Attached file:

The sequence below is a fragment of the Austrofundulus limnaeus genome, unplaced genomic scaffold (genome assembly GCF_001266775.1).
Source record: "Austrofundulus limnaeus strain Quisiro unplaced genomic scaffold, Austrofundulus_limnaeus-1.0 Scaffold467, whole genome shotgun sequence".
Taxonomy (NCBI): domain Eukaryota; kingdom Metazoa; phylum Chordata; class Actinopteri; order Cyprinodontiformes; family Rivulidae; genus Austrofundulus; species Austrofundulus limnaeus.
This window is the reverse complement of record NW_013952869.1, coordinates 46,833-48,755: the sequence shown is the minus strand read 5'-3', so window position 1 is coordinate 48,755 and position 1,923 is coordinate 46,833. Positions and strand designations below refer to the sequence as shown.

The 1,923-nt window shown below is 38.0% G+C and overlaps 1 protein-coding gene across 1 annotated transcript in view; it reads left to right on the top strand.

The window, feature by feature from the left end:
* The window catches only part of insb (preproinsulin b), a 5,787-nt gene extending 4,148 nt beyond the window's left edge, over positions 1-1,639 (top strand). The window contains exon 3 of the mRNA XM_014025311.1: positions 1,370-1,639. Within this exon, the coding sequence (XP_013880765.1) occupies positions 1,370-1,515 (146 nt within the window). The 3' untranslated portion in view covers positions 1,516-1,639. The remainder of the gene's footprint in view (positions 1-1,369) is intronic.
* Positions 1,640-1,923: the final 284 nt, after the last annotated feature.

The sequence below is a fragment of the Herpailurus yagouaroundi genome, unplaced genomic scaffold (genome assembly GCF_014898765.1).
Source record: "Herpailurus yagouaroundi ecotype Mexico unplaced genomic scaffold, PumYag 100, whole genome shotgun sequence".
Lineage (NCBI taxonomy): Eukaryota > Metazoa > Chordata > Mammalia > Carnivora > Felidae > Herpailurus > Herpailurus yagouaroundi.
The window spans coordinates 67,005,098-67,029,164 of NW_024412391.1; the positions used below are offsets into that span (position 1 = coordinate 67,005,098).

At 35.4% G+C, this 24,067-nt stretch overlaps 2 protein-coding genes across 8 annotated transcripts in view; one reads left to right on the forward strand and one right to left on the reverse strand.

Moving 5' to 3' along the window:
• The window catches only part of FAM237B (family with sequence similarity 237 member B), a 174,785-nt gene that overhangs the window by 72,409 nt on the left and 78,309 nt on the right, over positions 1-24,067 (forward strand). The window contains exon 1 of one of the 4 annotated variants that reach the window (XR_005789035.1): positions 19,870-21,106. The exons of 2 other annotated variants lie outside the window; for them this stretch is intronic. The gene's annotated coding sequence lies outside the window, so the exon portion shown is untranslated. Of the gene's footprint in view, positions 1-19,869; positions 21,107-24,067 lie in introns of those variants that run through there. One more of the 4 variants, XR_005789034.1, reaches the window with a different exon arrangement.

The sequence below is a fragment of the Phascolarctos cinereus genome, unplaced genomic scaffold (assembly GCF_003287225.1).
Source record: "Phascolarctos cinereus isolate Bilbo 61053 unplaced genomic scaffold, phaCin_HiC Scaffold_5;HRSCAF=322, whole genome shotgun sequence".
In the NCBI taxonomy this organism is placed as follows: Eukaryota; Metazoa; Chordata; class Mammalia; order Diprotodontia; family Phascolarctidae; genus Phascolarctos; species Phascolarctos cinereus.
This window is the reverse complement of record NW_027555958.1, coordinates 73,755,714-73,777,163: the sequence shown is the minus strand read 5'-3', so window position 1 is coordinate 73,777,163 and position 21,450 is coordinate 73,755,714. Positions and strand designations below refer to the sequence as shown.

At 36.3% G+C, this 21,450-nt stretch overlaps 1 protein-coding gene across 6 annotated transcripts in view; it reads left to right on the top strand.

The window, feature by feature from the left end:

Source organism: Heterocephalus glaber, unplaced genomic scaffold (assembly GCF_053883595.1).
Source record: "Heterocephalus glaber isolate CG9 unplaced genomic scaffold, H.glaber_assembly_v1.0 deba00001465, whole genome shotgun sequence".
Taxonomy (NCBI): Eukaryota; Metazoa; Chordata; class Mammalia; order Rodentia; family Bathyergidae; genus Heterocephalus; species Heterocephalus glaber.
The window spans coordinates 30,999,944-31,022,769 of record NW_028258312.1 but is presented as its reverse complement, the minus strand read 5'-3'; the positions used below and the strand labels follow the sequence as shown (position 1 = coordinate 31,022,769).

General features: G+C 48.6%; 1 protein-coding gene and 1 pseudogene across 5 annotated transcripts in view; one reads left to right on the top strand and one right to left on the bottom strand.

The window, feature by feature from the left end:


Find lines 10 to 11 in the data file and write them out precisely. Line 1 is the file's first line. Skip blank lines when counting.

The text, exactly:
Source record: "Herpailurus yagouaroundi ecotype Mexico unplaced genomic scaffold, PumYag 100, whole genome shotgun sequence".
Lineage (NCBI taxonomy): Eukaryota > Metazoa > Chordata > Mammalia > Carnivora > Felidae > Herpailurus > Herpailurus yagouaroundi.